Jump to content

Welcome Guest!

Welcome to UK Pagan; The Valley

Like most online communities we require you to register for an account before we give you access to read and post.

Only a small number of our forum areas can be read without registering for an account.

Moonlight Forest
Please consider visiting our kind sponsor: Moonlight Forest

UK Pagan

Gatekeepers (moderators)
  • Content count

  • Joined

  • Last visited

  • Days Won


UK Pagan last won the day on April 6

UK Pagan had the most liked content!

Community Reputation

49 Excellent


About UK Pagan

  • Rank
  • Birthday 03/19/2001

Pagan Profile

  • Path
    This site
  • Experience
    Since the beginning
  • Biography
    UKPagan is a web community site for Pagans in the British Isles and across the world.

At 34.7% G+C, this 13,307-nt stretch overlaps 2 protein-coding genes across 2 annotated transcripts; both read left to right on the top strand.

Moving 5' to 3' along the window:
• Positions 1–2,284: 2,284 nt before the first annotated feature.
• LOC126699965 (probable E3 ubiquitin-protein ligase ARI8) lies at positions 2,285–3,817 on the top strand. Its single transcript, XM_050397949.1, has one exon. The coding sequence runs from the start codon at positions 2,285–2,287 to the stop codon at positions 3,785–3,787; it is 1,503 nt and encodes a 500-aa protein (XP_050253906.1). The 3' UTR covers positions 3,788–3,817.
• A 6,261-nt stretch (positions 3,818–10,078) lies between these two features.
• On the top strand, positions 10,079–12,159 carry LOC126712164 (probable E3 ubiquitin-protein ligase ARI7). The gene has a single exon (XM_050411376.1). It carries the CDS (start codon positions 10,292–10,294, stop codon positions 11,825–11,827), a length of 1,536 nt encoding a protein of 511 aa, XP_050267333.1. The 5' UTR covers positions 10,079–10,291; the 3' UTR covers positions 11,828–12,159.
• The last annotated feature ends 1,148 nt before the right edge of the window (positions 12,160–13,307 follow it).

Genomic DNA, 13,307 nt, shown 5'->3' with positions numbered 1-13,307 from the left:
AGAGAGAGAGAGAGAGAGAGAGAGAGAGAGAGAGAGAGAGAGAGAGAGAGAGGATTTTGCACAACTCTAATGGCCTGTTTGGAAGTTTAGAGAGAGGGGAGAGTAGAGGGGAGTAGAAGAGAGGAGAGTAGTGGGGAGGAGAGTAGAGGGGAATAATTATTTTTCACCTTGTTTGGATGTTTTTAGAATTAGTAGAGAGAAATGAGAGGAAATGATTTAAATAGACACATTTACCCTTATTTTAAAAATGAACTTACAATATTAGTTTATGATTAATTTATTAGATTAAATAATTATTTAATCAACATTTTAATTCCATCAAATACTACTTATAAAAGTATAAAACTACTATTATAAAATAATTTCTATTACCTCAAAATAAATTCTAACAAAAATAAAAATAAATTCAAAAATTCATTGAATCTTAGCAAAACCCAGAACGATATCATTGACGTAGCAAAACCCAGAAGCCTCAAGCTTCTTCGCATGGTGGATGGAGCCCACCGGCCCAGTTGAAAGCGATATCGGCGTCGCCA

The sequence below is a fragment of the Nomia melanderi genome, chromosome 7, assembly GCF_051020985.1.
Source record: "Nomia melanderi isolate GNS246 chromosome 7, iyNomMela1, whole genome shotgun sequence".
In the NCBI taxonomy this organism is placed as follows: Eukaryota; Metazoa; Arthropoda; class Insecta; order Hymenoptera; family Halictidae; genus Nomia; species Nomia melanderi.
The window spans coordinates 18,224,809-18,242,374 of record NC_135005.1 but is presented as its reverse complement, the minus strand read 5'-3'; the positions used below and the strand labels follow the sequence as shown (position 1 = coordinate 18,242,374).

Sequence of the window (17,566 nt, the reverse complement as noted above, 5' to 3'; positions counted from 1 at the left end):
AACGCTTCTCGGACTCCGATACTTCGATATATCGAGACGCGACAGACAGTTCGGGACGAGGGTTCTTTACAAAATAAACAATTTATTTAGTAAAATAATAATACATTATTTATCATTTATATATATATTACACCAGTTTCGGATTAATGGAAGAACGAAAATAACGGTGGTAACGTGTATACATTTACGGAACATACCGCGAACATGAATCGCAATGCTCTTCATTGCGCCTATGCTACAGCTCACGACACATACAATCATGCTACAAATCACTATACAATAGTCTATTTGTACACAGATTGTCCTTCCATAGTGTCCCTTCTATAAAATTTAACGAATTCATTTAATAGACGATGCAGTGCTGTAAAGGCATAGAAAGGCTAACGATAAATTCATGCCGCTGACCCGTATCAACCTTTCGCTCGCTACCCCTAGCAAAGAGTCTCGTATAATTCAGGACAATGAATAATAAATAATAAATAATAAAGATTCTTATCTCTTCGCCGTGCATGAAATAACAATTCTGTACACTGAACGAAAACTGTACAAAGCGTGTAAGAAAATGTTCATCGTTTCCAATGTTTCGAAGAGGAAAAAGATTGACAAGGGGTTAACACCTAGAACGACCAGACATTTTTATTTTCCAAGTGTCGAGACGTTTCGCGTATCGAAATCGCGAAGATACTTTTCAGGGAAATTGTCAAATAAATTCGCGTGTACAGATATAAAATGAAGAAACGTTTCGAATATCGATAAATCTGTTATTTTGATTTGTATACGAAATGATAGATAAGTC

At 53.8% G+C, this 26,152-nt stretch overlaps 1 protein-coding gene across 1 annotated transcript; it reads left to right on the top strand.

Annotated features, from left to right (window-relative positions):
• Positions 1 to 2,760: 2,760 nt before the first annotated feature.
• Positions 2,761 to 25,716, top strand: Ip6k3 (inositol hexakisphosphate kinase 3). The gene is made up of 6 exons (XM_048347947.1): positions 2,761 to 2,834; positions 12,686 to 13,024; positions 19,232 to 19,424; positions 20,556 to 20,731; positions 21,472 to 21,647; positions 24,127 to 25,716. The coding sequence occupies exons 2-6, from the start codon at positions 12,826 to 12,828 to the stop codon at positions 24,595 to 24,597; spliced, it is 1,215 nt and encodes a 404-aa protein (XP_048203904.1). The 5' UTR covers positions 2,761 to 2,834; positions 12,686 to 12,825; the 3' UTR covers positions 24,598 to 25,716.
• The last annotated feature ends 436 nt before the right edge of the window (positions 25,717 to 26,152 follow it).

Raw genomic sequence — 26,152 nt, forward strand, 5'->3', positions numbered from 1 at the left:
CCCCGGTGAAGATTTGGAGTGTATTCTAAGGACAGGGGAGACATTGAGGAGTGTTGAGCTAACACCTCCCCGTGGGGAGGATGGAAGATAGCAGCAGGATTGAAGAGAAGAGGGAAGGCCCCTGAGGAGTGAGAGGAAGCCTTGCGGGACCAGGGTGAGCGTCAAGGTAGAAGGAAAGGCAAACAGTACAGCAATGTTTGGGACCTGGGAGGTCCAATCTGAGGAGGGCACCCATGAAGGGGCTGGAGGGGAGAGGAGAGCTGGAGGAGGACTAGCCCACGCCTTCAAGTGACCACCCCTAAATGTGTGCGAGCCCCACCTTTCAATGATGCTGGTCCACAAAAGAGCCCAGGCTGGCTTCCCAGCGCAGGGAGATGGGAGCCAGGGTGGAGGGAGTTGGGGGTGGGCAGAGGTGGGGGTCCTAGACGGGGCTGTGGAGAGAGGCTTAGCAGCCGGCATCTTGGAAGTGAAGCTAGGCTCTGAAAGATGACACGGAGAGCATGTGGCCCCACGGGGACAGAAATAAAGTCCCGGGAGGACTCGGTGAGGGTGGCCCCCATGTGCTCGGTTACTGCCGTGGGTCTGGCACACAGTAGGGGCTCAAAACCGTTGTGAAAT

Running since March of 2001, we have relaunched in 2004 and again in 2011.
  • Goals and Aims
    UK Pagan is…
    * a site for all Pagans, whatever path, whatever stage of their learning.
    * a place where Pagans discuss issues with tolerance and respect for others.
    * made for the community and by the community.
    * a place where followers of other religions are welcome if they show respect and tolerance.
    * a neutral forum with no “site line” or “site view”.

Profile Information

  • Gender
    Not Telling
  • Location
    The Internet
  • Interests
    Being the best pagan forum on the internet.

Contact Methods

  • Website URL

Recent Profile Visitors

476 profile views